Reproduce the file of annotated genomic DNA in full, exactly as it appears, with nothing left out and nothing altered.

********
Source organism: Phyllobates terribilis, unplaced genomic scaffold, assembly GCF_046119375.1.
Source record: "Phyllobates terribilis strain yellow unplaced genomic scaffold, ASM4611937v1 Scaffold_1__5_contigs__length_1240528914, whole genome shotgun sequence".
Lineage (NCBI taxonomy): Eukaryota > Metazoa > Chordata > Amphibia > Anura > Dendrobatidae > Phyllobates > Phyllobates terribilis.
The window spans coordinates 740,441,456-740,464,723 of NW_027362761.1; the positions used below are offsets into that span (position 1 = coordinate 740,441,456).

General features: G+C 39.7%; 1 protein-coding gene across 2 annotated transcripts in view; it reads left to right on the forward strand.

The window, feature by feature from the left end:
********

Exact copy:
Source organism: Phyllobates terribilis, unplaced genomic scaffold, assembly GCF_046119375.1.
Source record: "Phyllobates terribilis strain yellow unplaced genomic scaffold, ASM4611937v1 Scaffold_1__5_contigs__length_1240528914, whole genome shotgun sequence".
Lineage (NCBI taxonomy): Eukaryota > Metazoa > Chordata > Amphibia > Anura > Dendrobatidae > Phyllobates > Phyllobates terribilis.
The window spans coordinates 740,441,456-740,464,723 of NW_027362761.1; the positions used below are offsets into that span (position 1 = coordinate 740,441,456).

General features: G+C 39.7%; 1 protein-coding gene across 2 annotated transcripts in view; it reads left to right on the forward strand.

The window, feature by feature from the left end: